I've thought for sometime that Blitz just reinforces bad habits, and that it's main useful purpose was to generate chess games that can later be analyzed (check the opening lines, analyze the tactics and blunders, review the endgame, etc.). However, for someone whose problem is with the "three show stoppers", I'm now wondering if these three concepts can be successfully practiced through Blitz at my usual time controls online.

First, a review of time management. If you assume a typical game length of 40 moves, you can calculate, with or without an increment, about how long the game should take and how much time should be spent per move.

If you take the time control in minutes, and add 2/3 of the time increment in seconds, you get the time you have for a 40-move game. For example:

2+12: 2 + 8 = 10 minutes
5+5: 5 + (10/3) = 8 1/3 minutes
22+12: 22 + 8 = 30 minutes

So, if you want to commit to a g/22+12, you should be prepared to spend an hour or more on the game (30 min x 2 players).

As for how much time to spend per move: For 40 moves, each minute on the clock gives you 1.5 seconds per move. So:
g/5: 7.5 s/move
g/5+5: 12.5 s/move
g/2+12: 3 + 12 = 15 s/move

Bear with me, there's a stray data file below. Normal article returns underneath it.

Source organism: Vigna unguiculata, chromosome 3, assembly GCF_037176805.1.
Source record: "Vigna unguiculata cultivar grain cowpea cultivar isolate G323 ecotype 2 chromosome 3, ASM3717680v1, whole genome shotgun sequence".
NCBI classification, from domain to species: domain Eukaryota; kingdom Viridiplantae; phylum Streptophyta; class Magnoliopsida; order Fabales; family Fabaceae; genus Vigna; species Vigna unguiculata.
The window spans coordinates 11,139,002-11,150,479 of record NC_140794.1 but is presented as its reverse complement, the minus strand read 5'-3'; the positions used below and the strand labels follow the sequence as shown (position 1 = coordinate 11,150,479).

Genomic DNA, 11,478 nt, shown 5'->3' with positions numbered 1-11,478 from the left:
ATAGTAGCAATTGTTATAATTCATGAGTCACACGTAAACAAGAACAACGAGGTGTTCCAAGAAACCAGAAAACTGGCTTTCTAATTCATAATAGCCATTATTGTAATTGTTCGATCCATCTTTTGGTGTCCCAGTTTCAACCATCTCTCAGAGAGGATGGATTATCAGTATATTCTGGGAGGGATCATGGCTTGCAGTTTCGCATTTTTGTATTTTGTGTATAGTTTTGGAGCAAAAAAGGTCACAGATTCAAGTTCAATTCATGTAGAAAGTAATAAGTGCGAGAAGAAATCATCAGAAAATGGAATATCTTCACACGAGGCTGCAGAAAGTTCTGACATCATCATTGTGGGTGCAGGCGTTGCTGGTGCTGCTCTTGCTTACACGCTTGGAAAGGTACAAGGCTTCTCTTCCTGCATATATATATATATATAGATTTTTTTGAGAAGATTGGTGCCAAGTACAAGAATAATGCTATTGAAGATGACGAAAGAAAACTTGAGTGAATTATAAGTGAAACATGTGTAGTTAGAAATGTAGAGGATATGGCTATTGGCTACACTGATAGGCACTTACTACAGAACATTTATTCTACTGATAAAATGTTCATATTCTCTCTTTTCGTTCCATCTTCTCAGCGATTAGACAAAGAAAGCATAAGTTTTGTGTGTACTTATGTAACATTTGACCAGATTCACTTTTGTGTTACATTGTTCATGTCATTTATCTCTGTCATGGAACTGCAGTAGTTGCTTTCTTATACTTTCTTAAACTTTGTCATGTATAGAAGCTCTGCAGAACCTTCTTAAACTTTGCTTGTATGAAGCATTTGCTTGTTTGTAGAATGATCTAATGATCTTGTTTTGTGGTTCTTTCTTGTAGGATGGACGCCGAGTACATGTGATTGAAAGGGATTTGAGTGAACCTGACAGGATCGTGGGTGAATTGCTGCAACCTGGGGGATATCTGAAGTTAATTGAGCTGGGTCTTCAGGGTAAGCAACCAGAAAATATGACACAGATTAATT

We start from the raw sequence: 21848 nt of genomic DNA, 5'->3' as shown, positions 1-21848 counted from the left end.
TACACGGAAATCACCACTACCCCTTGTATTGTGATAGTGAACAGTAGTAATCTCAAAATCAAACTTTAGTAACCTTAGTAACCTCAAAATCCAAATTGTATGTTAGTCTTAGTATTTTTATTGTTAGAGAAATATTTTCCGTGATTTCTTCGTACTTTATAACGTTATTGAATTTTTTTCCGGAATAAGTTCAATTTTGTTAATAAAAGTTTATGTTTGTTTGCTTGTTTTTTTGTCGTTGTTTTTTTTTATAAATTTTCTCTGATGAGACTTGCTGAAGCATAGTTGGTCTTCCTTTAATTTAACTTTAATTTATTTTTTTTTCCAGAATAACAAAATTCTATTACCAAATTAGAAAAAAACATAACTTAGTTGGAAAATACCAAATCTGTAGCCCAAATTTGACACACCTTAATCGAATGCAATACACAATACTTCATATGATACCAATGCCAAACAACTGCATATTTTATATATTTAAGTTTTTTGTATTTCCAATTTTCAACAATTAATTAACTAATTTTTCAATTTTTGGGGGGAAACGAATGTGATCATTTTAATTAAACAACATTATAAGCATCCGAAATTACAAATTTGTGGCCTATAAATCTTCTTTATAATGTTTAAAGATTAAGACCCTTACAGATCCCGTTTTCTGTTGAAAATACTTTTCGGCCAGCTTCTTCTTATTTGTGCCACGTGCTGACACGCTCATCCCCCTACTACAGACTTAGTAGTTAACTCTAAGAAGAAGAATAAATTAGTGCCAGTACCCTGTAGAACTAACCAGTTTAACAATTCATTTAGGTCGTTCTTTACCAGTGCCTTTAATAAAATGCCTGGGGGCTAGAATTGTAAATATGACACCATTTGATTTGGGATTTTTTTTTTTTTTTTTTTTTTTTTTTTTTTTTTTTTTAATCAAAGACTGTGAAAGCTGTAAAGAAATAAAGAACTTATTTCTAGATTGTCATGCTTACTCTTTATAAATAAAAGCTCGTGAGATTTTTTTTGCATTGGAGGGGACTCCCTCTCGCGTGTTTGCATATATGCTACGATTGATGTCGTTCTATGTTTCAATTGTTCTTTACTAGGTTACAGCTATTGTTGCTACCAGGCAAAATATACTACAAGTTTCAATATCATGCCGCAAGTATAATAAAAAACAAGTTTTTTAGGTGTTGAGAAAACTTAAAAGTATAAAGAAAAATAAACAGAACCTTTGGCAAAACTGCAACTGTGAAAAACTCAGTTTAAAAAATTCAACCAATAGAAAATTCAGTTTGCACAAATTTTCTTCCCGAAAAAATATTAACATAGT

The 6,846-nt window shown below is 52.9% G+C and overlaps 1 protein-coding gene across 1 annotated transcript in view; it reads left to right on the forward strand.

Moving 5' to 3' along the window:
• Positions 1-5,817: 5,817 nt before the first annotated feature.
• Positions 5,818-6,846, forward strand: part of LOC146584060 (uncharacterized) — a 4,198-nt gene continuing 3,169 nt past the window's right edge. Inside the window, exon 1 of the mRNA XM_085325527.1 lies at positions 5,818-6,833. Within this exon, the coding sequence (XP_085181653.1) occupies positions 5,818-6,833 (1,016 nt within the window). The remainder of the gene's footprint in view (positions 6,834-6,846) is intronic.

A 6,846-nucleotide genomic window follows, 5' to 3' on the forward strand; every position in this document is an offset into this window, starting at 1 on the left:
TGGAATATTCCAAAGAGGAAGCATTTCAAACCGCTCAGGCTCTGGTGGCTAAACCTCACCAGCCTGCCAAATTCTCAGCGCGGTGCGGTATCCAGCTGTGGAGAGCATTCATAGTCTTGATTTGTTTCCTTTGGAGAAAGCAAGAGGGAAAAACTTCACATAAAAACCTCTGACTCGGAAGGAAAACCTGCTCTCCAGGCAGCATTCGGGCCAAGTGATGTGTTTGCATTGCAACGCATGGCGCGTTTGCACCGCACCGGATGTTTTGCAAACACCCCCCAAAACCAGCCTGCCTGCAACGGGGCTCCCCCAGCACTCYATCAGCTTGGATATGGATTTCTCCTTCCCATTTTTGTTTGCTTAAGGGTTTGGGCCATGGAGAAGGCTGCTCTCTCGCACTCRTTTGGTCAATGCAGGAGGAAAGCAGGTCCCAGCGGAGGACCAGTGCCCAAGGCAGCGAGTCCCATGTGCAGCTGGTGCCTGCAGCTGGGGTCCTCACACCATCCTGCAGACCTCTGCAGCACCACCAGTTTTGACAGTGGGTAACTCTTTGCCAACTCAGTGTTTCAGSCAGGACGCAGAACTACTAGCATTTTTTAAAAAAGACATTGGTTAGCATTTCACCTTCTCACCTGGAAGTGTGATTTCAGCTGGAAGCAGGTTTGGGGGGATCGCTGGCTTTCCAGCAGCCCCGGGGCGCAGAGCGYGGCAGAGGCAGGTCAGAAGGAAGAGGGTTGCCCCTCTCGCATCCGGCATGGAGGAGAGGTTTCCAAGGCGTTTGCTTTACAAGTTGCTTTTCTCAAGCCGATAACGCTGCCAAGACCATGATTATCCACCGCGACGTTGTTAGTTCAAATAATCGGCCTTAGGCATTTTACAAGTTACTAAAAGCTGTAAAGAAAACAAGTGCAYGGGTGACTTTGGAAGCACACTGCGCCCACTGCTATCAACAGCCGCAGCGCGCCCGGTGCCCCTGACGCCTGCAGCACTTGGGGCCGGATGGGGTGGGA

g/22+12: 45 s/move

For my favorite time control of g/2+12, that means I should be spending 15 seconds per move, ideally. It also means that even if the game goes longer and I'm running short on time, I still have 12 seconds to think. That means I can keep up a regular pace of moves without having to change my pace much for longer games.

However, in tournament chess a time delay of 5s is more common. I've started playing g/5+5 instead, which not only replicates real tournament time pressure more closely, but also forces better time management. 15 vs. 12 seconds though doesn't exercise this skill as much...there's not much variation between the regular pace of moves and time trouble. 12.5 vs. 5 seconds is a significant difference, and a player that better paces their moves should have a significant advantage.

At 12 seconds per move, I can't hope to play "real chess" (I can't really play "real chess" even with g/60, or 1.5 min/move), but I can at least force myself to think about Heisman's other two "show stoppers" during that time: safety and activity.